True Radiance Chapter 6: The Beauty in Every Vocation

True Radiance Chapter 6: The Beauty in Every Vocation October 28, 2015

My friend Lisa Mladinich asked me to write today on chapter six of her beautiful new book, True Radiance: Finding Grace in the Second Half of Life.

Lisa’s going to be doing a giveaway of her book for readers of this blog over at her place, and yes, I completely forgot to ask whether that will be at or Water into Wine, so check both!  I’ll update here when I have the direct link.

(I explained to her that me putting things in the mail was not a good way to make sure it arrived before Christmas.  Any Christmas.  She gamely agreed to host “my” giveaway herself.  She’s super that way.)


Mostly people don’t talk about vocations late in life.  When they do, in our youth-obsessed culture, it’s to run some rah-rah post about the 97-year-old who just got her law degree or something like that.  You can still be just like a young person!  Even at your age!

The error isn’t in thinking that there’s nothing new to be done, no new part of yourself to be discovered and delivered to the world.  There most certainly is, and I love watching that newness unfold in the women around me — some my age, just getting started on the second half of life, others easing into what you might reasonably call the third half of life.

The error, rather, is in thinking that the vocation thing is all about degrees or jobs or exciting new travel destinations or I’m not sure what.  That’s not what your vocation is.

Your vocation, Lisa writes, is something much more than that:

“The lifeblood of every vocation is the realization that we are most completely ourselves when we love sacrificially, strengthened by prayer and sacramental life. Living in divine love is the only answer to our human longings. We are made in the image and likeness of God, so it is only by loving as he does that we find fulfillment.”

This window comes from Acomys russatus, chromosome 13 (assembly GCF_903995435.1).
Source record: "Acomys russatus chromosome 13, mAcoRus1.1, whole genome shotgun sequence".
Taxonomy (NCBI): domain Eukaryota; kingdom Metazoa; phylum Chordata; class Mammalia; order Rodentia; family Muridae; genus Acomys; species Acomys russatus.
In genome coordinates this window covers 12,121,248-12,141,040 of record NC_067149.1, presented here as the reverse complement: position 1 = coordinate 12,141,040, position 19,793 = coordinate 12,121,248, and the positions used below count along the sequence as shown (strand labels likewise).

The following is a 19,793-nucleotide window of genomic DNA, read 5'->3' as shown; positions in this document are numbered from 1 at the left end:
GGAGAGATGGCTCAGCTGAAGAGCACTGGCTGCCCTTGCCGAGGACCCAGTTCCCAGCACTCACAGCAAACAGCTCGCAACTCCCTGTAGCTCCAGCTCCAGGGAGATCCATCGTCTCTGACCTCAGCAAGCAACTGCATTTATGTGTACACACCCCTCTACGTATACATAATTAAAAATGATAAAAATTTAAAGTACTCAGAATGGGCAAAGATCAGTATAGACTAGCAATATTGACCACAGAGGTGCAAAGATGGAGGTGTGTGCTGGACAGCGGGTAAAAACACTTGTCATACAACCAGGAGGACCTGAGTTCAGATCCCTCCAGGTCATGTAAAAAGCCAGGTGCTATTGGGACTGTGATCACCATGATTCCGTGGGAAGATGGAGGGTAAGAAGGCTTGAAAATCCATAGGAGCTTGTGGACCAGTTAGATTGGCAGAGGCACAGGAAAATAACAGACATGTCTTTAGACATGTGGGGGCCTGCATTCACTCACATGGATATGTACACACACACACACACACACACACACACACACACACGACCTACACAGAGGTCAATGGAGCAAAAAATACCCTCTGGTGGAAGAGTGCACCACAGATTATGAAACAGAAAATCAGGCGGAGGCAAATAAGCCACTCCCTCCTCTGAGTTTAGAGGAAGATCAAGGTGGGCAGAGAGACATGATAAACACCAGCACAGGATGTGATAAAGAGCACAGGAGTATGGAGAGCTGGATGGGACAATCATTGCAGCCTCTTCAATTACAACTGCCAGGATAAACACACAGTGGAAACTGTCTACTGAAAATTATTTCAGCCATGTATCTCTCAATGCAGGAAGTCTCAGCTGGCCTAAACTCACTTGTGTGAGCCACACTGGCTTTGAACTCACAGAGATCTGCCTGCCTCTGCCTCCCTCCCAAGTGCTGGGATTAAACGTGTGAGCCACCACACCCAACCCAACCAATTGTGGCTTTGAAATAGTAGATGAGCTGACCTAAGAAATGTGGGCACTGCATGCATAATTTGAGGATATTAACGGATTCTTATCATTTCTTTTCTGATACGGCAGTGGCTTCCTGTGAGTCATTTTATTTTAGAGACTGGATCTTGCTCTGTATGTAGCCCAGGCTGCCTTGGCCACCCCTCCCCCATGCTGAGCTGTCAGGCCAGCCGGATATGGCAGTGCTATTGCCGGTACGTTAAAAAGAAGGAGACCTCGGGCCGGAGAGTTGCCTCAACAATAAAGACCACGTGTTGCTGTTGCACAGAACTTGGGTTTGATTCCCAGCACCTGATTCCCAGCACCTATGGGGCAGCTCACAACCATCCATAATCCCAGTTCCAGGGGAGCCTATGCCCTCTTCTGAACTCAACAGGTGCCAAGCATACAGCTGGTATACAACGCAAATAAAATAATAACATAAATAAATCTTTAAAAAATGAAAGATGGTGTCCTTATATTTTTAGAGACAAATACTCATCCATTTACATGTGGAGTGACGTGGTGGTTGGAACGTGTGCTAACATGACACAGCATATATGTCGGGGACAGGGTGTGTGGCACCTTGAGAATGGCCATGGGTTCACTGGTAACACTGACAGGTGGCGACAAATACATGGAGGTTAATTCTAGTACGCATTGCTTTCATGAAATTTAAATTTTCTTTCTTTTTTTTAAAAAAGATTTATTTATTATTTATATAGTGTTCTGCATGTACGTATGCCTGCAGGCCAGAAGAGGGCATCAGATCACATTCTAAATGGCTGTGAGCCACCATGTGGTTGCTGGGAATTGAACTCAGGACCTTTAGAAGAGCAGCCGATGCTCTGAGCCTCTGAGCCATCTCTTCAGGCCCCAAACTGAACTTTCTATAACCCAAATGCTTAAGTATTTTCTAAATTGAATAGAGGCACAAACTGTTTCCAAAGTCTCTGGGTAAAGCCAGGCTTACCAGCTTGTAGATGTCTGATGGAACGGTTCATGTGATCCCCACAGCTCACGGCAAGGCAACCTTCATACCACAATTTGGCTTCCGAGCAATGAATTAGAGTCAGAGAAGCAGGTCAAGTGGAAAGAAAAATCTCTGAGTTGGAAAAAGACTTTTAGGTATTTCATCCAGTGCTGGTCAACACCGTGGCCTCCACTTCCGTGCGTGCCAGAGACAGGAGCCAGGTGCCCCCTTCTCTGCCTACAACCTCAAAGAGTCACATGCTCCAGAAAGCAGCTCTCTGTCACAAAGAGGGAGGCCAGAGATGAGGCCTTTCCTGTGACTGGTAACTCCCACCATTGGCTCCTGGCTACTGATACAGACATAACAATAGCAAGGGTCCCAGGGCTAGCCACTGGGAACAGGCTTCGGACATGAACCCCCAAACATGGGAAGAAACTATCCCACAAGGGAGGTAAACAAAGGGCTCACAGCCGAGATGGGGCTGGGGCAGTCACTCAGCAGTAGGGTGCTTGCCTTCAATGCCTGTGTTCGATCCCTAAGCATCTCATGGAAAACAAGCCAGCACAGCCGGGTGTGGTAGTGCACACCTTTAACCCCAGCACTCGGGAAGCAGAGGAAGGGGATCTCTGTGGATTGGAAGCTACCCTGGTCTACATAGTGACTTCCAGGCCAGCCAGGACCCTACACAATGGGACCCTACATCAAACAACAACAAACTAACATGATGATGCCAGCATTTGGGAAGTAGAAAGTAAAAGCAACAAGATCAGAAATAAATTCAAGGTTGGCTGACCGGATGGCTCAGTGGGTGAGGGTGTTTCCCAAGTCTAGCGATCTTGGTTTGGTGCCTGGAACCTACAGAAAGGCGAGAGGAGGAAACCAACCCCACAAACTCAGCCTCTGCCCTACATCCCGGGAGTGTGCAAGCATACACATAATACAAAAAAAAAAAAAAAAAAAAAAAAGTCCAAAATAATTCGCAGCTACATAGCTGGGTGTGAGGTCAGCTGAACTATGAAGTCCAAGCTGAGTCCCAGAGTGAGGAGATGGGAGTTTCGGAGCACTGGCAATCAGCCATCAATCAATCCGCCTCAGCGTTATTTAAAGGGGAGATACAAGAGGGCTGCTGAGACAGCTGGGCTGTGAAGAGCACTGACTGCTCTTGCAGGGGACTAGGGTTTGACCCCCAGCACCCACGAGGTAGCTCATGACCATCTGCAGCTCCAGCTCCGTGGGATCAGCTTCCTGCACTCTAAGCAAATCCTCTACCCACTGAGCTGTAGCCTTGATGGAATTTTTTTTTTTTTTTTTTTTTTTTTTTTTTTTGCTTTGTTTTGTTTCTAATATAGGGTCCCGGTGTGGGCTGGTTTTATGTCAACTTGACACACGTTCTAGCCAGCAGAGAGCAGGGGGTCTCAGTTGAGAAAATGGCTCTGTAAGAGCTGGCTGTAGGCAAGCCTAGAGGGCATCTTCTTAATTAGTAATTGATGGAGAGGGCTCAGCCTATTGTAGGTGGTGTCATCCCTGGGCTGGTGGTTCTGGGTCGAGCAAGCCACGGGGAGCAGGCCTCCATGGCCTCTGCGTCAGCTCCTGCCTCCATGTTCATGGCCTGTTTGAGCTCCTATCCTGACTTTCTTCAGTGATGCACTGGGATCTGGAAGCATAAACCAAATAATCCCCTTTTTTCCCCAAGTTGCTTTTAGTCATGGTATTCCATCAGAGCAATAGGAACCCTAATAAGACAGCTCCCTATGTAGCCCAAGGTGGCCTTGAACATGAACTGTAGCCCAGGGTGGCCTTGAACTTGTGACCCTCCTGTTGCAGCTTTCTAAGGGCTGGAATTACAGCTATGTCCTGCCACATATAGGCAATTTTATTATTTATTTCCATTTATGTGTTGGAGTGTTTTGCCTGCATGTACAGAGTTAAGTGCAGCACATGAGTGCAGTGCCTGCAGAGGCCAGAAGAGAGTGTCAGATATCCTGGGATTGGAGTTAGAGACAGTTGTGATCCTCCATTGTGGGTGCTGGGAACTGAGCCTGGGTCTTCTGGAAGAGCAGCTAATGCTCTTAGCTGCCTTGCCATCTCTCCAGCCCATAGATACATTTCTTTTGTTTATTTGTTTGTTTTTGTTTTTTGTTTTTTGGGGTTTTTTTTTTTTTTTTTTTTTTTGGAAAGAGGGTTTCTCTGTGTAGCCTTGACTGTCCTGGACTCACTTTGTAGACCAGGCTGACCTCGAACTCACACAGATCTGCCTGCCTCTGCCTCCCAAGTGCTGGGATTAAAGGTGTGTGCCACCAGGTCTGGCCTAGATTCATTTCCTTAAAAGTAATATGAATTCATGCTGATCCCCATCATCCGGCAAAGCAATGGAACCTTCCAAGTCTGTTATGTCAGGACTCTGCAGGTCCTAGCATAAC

The book looks into the lives of a handful of women in various states of life — married, vowed religious, consecrated virgins.   There are some very down-to-earth comments about the difficulties and joys of each state of life.   I felt, in reading those stories, that I’d finally found my people.  I felt that I’d finally run into that meeting point of authenticity and maturity that’s missing in so much of the chit-chat of popular culture.

(For those who are single-but-not-consecrated, I think several of the different vocations reports will have something to resonate with what’s going on in your life.  The chapter isn’t about having a special vocational label, it’s about living out our universal vocation to love.)

It’s not lip gloss and nail polish.  There’s nothing about how much fun it will be now that the kids are gone, or you’re only as old as you feel, or any of that nonsense.  It’s about the Christian life.  It’s about reaching the age when you realize all the shiny categories and awards aren’t the big thing.  The big thing is showing up every day and loving God and neighbor in whatever way is handed to you that day.

If you’ve ever met a lady who does that, you know all about true radiance.


If you’d like to follow along with the True Radiance Blog Tour, here’s the whole schedule, and then Lisa’s going to announce a couple surprise stops at the end:

There’s a giveaway at every stop, to enter early and often!


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